Background: Human immunodeficiency virus (HIV) and acquired immune deficiency syndrome (AIDS) are among the most complex health problems in the world. Young people are at high risk of HIV and AIDS infections and are, therefore, in need of targeted prevention. School-based HIV/AIDS health education may be an effective way to prevent the spread of AIDS among adolescents. Methods: The study was a school-based intervention conducted in three middle schools and two high schools in Wuhan, China, which included 702 boys and 766 girls, with ages from 11 to 18 years old. The intervention was a one-class education program about HIV/AIDS for participants. HIV/AIDS knowledge, attitude, and high-risk behaviors were investigated using an anonymous self-administered questionnaire before and after the education intervention. Chi-square test was used to compare differences before and after the intervention. Non-conditional logistic regression analysis was used to identify the factors that affect HIV/AIDS knowledge. Results: Misconceptions about basic medical knowledge and non-transmission modes of HIV/AIDS among all the students prevail. Approximately 10% to 40% of students had negative attitudes about HIV/AIDS before the intervention. After the intervention, all of the students had significant improvements in knowledge and attitude about HIV/AIDS (P<.05), indicating that educational intervention increased the students’ knowledge significantly and changed their attitudes positively. Logistic regression analyses indicated that before the intervention the students’ level of knowledge about HIV/AIDS was significantly associated with grade, economic status of the family, and attitudes toward participation in HIV/AIDS health information campaigns. Conclusions: HIV/AIDS education programs were welcomed by secondary students and positively influenced HIV/AIDS-related knowledge and attitudes. A systematic and long-term intervention among secondary school students must be conducted for the prevention of HIV.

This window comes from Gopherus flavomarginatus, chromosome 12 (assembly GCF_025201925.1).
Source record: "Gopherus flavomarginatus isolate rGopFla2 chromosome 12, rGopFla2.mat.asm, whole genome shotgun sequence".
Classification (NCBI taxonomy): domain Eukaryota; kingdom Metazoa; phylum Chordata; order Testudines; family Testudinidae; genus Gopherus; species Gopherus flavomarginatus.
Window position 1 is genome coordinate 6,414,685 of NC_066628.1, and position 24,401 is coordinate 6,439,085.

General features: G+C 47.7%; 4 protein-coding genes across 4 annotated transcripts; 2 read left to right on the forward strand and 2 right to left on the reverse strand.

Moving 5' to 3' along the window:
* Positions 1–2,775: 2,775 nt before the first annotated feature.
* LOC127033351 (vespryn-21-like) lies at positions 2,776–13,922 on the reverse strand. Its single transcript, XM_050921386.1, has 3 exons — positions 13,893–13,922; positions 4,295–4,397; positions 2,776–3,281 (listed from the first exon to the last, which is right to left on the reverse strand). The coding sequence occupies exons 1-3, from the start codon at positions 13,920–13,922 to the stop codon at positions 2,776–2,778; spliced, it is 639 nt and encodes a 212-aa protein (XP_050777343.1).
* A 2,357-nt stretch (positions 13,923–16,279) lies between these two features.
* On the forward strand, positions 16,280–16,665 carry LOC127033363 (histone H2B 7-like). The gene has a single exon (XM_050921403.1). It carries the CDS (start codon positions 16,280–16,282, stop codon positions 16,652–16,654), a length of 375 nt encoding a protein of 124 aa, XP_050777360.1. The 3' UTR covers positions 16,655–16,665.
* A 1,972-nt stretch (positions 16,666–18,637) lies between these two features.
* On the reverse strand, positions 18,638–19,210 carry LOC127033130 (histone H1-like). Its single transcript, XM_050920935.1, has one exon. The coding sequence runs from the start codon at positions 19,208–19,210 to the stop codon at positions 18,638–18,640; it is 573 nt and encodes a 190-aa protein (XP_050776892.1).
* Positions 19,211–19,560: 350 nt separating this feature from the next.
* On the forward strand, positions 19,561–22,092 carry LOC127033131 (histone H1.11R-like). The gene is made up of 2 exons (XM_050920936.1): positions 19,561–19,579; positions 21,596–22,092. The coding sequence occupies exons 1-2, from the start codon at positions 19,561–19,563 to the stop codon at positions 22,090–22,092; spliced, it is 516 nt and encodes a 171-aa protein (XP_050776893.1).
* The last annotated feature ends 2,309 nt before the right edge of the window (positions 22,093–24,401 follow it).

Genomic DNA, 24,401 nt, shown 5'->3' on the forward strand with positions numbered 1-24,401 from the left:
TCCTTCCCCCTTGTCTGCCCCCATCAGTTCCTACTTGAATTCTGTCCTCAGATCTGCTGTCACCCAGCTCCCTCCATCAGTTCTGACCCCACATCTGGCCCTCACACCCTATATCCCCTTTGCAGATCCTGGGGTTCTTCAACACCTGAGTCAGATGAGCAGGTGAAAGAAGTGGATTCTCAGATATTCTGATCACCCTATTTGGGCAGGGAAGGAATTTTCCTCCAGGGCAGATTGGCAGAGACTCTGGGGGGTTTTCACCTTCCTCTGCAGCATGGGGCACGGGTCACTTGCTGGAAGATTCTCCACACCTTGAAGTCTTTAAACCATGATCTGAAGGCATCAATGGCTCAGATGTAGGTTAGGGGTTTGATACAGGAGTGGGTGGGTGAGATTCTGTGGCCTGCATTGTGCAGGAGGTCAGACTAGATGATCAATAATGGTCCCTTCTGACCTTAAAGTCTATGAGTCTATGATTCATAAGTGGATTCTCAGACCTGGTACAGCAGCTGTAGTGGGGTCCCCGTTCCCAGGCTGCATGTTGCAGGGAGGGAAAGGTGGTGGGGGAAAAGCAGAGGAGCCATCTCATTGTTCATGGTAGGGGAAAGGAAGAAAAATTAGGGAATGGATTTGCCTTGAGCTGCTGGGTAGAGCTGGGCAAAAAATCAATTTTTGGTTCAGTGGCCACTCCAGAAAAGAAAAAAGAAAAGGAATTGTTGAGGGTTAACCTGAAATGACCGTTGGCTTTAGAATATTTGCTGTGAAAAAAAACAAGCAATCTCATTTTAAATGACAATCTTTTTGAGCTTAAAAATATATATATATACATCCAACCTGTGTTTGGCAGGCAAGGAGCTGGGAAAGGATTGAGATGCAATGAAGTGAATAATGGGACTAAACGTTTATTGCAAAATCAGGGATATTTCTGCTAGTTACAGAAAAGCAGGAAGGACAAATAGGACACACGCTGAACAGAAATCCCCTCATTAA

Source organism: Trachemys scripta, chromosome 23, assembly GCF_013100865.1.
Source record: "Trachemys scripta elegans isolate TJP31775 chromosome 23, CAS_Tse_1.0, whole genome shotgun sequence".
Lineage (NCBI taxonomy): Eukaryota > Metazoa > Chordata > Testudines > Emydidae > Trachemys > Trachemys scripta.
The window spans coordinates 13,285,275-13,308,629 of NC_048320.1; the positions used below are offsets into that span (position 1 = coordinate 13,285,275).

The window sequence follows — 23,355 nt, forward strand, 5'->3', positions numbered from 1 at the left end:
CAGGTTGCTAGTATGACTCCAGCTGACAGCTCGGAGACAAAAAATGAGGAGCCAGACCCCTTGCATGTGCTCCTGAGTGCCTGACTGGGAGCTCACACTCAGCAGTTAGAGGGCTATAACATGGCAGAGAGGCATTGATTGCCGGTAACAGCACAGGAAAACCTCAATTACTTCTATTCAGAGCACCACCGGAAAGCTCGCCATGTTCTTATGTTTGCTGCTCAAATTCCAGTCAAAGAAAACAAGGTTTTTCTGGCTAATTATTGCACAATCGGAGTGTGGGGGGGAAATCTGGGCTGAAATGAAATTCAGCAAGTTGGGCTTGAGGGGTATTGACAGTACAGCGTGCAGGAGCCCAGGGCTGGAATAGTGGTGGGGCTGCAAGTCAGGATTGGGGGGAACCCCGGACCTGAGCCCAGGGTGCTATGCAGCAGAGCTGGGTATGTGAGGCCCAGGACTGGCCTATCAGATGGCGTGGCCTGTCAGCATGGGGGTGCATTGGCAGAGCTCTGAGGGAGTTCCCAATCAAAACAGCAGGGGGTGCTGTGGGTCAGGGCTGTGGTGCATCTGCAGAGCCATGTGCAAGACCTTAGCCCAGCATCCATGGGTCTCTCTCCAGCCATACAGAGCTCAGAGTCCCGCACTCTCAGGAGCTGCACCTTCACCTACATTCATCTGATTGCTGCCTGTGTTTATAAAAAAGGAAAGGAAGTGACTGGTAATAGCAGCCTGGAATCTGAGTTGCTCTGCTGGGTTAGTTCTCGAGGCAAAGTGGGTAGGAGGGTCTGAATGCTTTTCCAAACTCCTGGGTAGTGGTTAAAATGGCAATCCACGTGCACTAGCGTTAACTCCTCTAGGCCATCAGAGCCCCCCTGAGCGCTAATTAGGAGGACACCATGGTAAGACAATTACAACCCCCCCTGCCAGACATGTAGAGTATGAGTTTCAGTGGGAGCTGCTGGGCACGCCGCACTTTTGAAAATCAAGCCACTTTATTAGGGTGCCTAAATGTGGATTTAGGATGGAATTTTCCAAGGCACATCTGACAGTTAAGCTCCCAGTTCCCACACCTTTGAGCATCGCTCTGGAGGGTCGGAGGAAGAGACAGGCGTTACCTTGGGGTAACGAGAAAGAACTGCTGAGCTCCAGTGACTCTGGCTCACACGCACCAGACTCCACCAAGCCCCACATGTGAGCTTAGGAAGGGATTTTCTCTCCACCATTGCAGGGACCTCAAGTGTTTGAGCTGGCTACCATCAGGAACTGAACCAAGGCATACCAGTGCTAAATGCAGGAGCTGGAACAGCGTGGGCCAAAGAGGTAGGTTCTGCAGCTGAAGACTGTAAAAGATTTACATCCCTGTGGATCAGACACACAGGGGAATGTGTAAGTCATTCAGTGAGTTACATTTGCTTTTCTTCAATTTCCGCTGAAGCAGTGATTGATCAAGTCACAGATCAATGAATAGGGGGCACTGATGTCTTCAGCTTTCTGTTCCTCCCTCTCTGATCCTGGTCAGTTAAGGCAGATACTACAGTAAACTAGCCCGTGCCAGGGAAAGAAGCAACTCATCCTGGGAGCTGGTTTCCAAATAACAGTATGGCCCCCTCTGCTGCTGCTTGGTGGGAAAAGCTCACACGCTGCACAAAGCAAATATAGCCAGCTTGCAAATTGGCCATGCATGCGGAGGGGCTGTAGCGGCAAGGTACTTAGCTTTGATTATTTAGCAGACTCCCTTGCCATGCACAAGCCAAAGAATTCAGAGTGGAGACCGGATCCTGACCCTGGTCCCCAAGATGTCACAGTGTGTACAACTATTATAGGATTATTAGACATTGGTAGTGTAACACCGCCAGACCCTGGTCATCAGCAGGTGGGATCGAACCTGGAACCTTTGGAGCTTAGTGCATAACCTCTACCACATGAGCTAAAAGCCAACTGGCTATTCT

PLoS ONE 7 (9)
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